Can We Expect Patients to Question Health Care Workers’ Hand Hygiene Compliance?

Source: Daily Mail UK
Empowering patients to speak with their doctor about hand washing has been suggested as a potential means for improving hand hygiene compliance. Here is a brief study published in Infection Control and Hospital Epidemiology (apologies that there is no abstract).

During a 4 week study, an educational brochure on hand hygiene was given to patients and an interview prior to hospital discharge was performed.  Patients felt it proper to speak up and request that a physician or nurse wash their hands. Few patients, however were willing to do so. Only 43% of respondents claimed that they would ask a doctor to wash his hands while 67% would do so for nurses, especially if the nurse were both female and junior.

I feel that patients should be empowered to demand hand hygiene, however, this will not be sufficient. We should not put the burden of practice change on patients. That is our problem to tackle and enforce. With respect to patient temerity on asking the doctor to perform hand hygiene, perhaps there is some truth in the following: 

The doctor is often more to be feared than the disease.  ~French Proverb

Tuesday, April 10, 2012

Science and Yoga

Source: NY Times
Last weekend I plowed through The Science of Yoga by New York Times science writer, William J Broad. I do not practice yoga yet find myself intrigued by its purported health and fitness benefits.

Here is a comprehensive review of comparative medical studies on the health benefits of yoga.

Overall, the studies comparing the effects of yoga and exercise suggest that yoga may be as effective or better than exercise at improving a variety of health-related outcomes. These include heart rate variability, blood glucose, blood lipids, cortisol level, and oxidative stress. Yoga is inferior to regular aerobic exercise for aerobic fitness as measure by VO2 max.Yoga also appears to improve subjective measures of fatigue, pain, and sleep in both sick and well populations.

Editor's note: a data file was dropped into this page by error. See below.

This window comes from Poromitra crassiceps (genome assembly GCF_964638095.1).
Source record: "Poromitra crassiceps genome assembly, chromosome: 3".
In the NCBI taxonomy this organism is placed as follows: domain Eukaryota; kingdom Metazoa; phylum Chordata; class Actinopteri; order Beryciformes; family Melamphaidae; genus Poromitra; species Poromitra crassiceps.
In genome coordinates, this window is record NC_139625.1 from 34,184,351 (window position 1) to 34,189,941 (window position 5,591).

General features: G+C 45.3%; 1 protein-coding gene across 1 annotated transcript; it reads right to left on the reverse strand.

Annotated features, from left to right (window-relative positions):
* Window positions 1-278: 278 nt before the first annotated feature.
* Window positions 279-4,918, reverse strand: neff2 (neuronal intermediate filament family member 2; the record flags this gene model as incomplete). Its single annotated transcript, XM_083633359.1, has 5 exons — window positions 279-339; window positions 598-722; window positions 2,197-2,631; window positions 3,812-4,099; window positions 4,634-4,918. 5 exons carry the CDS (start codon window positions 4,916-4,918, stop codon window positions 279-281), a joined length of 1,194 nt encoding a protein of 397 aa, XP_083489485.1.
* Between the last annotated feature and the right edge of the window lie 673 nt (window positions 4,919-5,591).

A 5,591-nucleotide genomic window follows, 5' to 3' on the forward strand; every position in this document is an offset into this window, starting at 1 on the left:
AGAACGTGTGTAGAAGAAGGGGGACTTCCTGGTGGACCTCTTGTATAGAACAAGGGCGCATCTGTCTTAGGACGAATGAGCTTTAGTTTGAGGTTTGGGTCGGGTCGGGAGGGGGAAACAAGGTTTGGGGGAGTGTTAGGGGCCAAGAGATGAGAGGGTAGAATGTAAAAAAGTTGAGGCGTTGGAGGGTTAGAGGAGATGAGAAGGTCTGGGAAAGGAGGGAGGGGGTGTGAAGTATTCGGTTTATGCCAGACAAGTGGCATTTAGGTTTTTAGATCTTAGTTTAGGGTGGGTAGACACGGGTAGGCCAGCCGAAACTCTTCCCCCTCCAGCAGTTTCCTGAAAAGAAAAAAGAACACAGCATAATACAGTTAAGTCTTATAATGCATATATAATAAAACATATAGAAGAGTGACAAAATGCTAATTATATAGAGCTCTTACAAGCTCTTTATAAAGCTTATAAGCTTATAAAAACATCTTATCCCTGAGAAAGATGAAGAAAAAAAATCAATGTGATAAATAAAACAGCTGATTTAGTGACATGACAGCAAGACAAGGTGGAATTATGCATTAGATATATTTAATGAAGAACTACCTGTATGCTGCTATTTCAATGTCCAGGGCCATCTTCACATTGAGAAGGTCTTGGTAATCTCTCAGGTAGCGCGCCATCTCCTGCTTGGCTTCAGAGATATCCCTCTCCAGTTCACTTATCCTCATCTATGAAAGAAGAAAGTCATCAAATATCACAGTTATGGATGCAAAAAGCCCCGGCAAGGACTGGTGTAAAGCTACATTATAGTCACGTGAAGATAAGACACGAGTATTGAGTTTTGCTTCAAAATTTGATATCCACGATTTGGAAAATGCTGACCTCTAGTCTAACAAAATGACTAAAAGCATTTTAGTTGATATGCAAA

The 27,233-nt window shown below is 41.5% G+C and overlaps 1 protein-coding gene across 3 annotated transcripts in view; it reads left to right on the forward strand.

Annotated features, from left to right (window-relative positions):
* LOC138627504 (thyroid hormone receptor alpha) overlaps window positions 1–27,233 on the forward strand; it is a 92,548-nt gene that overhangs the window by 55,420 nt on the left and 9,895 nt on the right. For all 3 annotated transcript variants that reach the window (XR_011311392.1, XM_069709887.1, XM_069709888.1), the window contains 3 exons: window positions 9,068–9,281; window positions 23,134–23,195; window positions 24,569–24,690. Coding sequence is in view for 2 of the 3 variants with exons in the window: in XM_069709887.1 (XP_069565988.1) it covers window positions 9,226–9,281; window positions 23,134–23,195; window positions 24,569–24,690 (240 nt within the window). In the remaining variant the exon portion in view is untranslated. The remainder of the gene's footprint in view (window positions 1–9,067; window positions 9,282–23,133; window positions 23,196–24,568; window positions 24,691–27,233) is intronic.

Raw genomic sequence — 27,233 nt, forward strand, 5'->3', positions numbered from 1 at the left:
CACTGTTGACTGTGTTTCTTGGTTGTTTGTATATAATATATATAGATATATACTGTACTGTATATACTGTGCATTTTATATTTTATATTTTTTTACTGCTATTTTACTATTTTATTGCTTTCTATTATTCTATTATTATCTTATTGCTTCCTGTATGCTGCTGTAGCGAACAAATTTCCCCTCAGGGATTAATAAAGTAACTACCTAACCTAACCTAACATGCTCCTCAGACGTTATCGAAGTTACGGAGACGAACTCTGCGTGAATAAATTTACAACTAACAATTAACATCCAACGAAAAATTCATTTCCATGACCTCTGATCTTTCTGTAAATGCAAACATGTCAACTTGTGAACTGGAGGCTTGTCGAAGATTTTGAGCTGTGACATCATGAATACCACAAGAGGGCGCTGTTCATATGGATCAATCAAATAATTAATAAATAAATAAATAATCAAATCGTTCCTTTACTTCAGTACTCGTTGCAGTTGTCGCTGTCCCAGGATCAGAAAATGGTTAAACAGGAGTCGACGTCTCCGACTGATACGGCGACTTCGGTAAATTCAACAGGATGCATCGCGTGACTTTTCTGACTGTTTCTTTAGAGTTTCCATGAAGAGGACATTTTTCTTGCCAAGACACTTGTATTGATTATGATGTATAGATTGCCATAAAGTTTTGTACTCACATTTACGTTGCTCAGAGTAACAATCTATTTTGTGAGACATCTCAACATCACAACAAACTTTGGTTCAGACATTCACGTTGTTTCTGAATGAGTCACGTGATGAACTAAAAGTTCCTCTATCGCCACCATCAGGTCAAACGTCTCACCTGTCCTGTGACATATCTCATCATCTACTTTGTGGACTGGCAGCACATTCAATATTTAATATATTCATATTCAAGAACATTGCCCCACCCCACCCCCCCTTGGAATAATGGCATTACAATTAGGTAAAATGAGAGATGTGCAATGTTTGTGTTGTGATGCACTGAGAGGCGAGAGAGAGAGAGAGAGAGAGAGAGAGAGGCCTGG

This is all very encouraging, but as I learned, there are risks associated with yoga too, reports include musculoskeletal injuries, neck injuries and even strokes from thrombosis (clotting) of the vertebral arteries from neck contortions. To read how yoga can wreck your body, click here.

An additional caveat is that the practice of yoga, as a healing art, is not regulated like medicine, physical therapy and dentistry. No national standard exists for training, certification and licensing. Hence, guidance, supervision and quality of outcome and risk of injury can vary tremendously.

Monday, April 9, 2012

Bleach Baths- Revisited

Last week the issue of MRSA decolonization arose again.

Here is an informative video on the use of bleach baths for chronic skin conditions, including the treatment of staphylococcal colonization.

Here is medical paper on bleach baths recycled from a previous posting.

Back on the ID inpatient consult service today, back to the grind.

Friday, April 6, 2012

Household Staphylococcus aureus Decolonization- Effective or Not?

Community-associated Staphylococcus aureus continues to vex as a cause of skin and soft tissue infections. 

A study published in Clinical Infectious Diseases tackles the problem of patient  S. aureus decolonizationThe investigators compared 2 approaches to S. aureus eradication: decolonizing the entire household versus decolonizing the index case alone.

Among 126 cases completing 12-months of follow-up, S. aureus was eradicated from 54% of the index group versus 66% of the household group (P = .28). Over 12 months, recurrent skin and soft tissue infections (SSTI)  by index cases were self reported in 72% of cases in the index group and 52% in the household group (P = .02). Also, SSTI incidence in household contacts was significantly lower in the household versus index group during the first 6 months; this trend continued at 12 months.